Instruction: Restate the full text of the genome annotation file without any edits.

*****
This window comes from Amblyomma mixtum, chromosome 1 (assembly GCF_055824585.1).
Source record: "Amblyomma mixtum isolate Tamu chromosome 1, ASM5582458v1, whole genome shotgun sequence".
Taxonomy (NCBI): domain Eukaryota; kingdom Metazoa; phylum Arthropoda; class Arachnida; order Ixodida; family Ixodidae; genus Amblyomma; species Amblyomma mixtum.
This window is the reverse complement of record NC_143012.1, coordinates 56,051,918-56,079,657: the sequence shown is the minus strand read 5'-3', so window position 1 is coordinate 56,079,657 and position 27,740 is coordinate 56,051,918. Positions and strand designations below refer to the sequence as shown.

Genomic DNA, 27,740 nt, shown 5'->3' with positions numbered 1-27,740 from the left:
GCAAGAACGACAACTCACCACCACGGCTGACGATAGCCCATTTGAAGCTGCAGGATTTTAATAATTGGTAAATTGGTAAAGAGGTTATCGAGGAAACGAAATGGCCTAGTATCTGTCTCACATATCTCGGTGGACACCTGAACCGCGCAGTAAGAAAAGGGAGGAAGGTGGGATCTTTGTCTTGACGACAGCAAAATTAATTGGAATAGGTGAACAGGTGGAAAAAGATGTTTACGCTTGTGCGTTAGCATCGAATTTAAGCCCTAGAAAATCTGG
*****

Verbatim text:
This window comes from Amblyomma mixtum, chromosome 1 (assembly GCF_055824585.1).
Source record: "Amblyomma mixtum isolate Tamu chromosome 1, ASM5582458v1, whole genome shotgun sequence".
Taxonomy (NCBI): domain Eukaryota; kingdom Metazoa; phylum Arthropoda; class Arachnida; order Ixodida; family Ixodidae; genus Amblyomma; species Amblyomma mixtum.
This window is the reverse complement of record NC_143012.1, coordinates 56,051,918-56,079,657: the sequence shown is the minus strand read 5'-3', so window position 1 is coordinate 56,079,657 and position 27,740 is coordinate 56,051,918. Positions and strand designations below refer to the sequence as shown.

Genomic DNA, 27,740 nt, shown 5'->3' with positions numbered 1-27,740 from the left:
GCAAGAACGACAACTCACCACCACGGCTGACGATAGCCCATTTGAAGCTGCAGGATTTTAATAATTGGTAAATTGGTAAAGAGGTTATCGAGGAAACGAAATGGCCTAGTATCTGTCTCACATATCTCGGTGGACACCTGAACCGCGCAGTAAGAAAAGGGAGGAAGGTGGGATCTTTGTCTTGACGACAGCAAAATTAATTGGAATAGGTGAACAGGTGGAAAAAGATGTTTACGCTTGTGCGTTAGCATCGAATTTAAGCCCTAGAAAATCTGG